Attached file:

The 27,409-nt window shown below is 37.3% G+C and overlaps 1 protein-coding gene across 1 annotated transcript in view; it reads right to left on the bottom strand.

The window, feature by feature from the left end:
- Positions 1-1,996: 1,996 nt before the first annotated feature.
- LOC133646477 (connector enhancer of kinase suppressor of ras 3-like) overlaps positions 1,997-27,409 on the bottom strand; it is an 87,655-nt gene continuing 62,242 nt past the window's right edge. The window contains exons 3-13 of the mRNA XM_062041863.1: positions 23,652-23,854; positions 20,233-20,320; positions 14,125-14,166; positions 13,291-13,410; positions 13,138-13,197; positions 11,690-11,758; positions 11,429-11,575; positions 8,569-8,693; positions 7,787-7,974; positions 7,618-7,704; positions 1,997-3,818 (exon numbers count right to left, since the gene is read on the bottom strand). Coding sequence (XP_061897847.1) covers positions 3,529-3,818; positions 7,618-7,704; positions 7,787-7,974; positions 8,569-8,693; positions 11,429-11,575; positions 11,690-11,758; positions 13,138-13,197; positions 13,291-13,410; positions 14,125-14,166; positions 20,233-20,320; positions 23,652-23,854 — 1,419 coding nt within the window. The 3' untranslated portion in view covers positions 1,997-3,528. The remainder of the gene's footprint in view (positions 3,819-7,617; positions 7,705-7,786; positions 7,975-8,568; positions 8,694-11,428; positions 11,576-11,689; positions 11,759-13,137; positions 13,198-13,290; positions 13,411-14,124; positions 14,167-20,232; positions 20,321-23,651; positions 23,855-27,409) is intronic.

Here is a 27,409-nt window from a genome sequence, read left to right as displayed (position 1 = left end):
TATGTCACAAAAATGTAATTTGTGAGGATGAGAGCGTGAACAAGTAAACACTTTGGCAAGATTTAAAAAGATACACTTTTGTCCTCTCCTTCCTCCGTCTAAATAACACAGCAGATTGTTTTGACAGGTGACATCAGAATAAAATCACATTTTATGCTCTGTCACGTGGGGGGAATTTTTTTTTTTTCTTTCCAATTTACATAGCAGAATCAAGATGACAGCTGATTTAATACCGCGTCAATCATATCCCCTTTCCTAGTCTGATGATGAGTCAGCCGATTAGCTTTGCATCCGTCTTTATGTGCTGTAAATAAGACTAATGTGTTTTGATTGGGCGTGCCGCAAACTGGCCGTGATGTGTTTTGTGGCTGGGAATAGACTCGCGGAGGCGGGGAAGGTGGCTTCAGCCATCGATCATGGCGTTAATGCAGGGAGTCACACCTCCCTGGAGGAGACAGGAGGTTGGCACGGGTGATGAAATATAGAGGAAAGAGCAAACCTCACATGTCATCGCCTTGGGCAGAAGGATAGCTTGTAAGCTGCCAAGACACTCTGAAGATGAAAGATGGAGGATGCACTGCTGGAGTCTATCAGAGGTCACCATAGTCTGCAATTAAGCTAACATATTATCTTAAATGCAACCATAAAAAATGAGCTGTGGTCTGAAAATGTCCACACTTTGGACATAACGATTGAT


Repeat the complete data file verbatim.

The 27,409-nt window shown below is 37.3% G+C and overlaps 1 protein-coding gene across 1 annotated transcript in view; it reads right to left on the bottom strand.

The window, feature by feature from the left end:
- Positions 1-1,996: 1,996 nt before the first annotated feature.
- LOC133646477 (connector enhancer of kinase suppressor of ras 3-like) overlaps positions 1,997-27,409 on the bottom strand; it is an 87,655-nt gene continuing 62,242 nt past the window's right edge. The window contains exons 3-13 of the mRNA XM_062041863.1: positions 23,652-23,854; positions 20,233-20,320; positions 14,125-14,166; positions 13,291-13,410; positions 13,138-13,197; positions 11,690-11,758; positions 11,429-11,575; positions 8,569-8,693; positions 7,787-7,974; positions 7,618-7,704; positions 1,997-3,818 (exon numbers count right to left, since the gene is read on the bottom strand). Coding sequence (XP_061897847.1) covers positions 3,529-3,818; positions 7,618-7,704; positions 7,787-7,974; positions 8,569-8,693; positions 11,429-11,575; positions 11,690-11,758; positions 13,138-13,197; positions 13,291-13,410; positions 14,125-14,166; positions 20,233-20,320; positions 23,652-23,854 — 1,419 coding nt within the window. The 3' untranslated portion in view covers positions 1,997-3,528. The remainder of the gene's footprint in view (positions 3,819-7,617; positions 7,705-7,786; positions 7,975-8,568; positions 8,694-11,428; positions 11,576-11,689; positions 11,759-13,137; positions 13,198-13,290; positions 13,411-14,124; positions 14,167-20,232; positions 20,321-23,651; positions 23,855-27,409) is intronic.

Here is a 27,409-nt window from a genome sequence, read left to right as displayed (position 1 = left end):
TATGTCACAAAAATGTAATTTGTGAGGATGAGAGCGTGAACAAGTAAACACTTTGGCAAGATTTAAAAAGATACACTTTTGTCCTCTCCTTCCTCCGTCTAAATAACACAGCAGATTGTTTTGACAGGTGACATCAGAATAAAATCACATTTTATGCTCTGTCACGTGGGGGGAATTTTTTTTTTTTCTTTCCAATTTACATAGCAGAATCAAGATGACAGCTGATTTAATACCGCGTCAATCATATCCCCTTTCCTAGTCTGATGATGAGTCAGCCGATTAGCTTTGCATCCGTCTTTATGTGCTGTAAATAAGACTAATGTGTTTTGATTGGGCGTGCCGCAAACTGGCCGTGATGTGTTTTGTGGCTGGGAATAGACTCGCGGAGGCGGGGAAGGTGGCTTCAGCCATCGATCATGGCGTTAATGCAGGGAGTCACACCTCCCTGGAGGAGACAGGAGGTTGGCACGGGTGATGAAATATAGAGGAAAGAGCAAACCTCACATGTCATCGCCTTGGGCAGAAGGATAGCTTGTAAGCTGCCAAGACACTCTGAAGATGAAAGATGGAGGATGCACTGCTGGAGTCTATCAGAGGTCACCATAGTCTGCAATTAAGCTAACATATTATCTTAAATGCAACCATAAAAAATGAGCTGTGGTCTGAAAATGTCCACACTTTGGACATAACGATTGAT